Explosion protection was designed in accordance with potentially explosive atmospheres (ATEX) Directive 94/9/EC. Explosion protection required that all high voltage electrical equipment be installed onsite in a separate container placed outside the hazardous area. The electrical container also included basic laboratory facilities in order to allow the plant operators to assess the properties of the feed and treated products and carry out adjustments as required.
Example 2. A skid-mounted treatment system for oilfield waste in China was placed indoors and connected to an extensive mechanical pretreatment system delivered separately (Fig. 5).
Fig. 5. Skid-mounted treatment system with
two-phase decanter plus three-phase
separator before shipment to China.
This plant had to be designed for a feed product with high sand content, and for the production of high quality oil (sold to a refinery nearby) and water (reused internally as process water). Solid phase quality requirements were also rather strict, as they were to be fed into a soil treatment plant.
In view of these requirements, the separation process was split into two steps. The first step featured a two-phase decanter centrifuge with the sole task of removing solids. The next step utilized a three-phase high speed disc stack separator to separate and clean the oil and water phases. Similar to the decanter centrifuge, a disc stack separator also uses differences in specific gravity for separation. However, it provides even higher centrifugal acceleration and a higher settling area, with the 1xg equivalent being a lamella settler.
As the treatment facility is situated in a remote location, no steam was readily available and a thermal oil heating system was used instead to provide heat to all parts of the plant. Similar to Example 1, explosion protection is based on ATEX, and all high voltage equipment is installed outside the hazardous area, in the central electrical room of the facility.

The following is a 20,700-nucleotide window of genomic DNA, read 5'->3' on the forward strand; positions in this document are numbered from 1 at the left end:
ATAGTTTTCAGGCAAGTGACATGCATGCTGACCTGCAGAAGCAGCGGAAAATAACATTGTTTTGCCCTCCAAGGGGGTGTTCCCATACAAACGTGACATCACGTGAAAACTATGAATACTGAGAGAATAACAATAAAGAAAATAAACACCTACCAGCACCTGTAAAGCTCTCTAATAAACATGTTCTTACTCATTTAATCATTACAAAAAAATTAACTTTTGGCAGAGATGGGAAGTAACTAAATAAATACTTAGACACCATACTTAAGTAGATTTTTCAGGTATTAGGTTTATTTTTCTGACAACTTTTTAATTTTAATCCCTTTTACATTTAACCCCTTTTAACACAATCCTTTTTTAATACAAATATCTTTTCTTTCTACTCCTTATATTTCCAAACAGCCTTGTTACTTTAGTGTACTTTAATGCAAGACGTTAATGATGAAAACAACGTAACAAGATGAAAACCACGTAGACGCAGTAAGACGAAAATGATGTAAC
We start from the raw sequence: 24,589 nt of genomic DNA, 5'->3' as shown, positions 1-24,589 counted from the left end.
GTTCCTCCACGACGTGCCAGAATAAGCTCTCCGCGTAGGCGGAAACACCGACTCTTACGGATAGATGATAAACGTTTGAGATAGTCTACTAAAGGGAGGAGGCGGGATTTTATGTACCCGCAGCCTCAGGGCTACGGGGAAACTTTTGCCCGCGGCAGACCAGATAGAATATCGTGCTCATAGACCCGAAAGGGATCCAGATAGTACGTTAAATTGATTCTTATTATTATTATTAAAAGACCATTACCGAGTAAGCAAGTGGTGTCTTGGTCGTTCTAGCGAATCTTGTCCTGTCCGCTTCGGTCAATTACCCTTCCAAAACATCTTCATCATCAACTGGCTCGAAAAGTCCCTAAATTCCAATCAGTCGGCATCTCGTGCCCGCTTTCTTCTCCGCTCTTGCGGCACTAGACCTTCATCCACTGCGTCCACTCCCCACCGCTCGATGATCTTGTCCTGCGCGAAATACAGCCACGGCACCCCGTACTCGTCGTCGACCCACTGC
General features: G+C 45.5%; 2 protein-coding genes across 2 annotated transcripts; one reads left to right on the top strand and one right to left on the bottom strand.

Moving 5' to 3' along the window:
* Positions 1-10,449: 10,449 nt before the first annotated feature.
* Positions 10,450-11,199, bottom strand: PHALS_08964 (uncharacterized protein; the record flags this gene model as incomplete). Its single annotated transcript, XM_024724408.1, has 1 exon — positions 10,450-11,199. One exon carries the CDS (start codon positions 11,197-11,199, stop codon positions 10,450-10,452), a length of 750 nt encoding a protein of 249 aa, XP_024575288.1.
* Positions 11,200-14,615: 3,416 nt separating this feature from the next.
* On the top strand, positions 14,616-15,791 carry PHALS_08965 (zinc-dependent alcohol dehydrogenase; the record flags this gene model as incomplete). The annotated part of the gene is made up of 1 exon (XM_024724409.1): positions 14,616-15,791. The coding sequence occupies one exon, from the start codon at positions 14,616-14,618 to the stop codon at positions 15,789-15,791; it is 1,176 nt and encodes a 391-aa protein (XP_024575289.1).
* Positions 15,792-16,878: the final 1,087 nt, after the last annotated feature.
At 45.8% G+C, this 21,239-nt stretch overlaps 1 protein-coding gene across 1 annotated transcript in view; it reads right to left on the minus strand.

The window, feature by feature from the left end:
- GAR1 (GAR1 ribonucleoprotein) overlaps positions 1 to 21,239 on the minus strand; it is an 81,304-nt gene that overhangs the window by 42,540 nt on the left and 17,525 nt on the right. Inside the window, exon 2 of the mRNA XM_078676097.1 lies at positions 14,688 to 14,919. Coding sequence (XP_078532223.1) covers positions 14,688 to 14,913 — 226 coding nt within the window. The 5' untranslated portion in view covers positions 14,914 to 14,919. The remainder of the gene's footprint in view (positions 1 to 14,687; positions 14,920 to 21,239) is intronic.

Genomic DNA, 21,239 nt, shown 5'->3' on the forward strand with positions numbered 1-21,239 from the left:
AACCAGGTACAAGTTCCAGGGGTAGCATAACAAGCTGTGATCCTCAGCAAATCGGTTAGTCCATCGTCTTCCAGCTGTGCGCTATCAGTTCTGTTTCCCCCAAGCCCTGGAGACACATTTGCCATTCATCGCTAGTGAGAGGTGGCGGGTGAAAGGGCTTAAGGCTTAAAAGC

Turning challenge into opportunity.
The large quantities of oily waste produced by the oil industry worldwide are a significant economical burden. In order to treat this waste in the most economical way, a detailed study of the product and of the external factors surrounding the project is required. Advanced treatment methods are centered around decanter centrifuges for liquid-solid separation. These machines have proven to be the most reliable and flexible to separate these complex oil-water-solids mixtures under the harsh conditions typically met onsite.
Decanter centrifuges and the treatment plants in which they are operating should be designed to the specific requirements of each project in order to make the best use of the versatility of the decanter and thus achieve optimal performance. By following this groundwork, a refiner can turn a challenge into an opportunity. HP
|The author |
||Arnim Hertle is the manager of sales for Hiller GmbH in Vilsbiburg, Germany. He is a chemical engineer with a special focus on treatment processes for liquid wastes and slurries. In his 20 plus year career, he has worked for a broad spectrum of companies, including those involved in applied sciences, consulting, engineering and equipment supply. |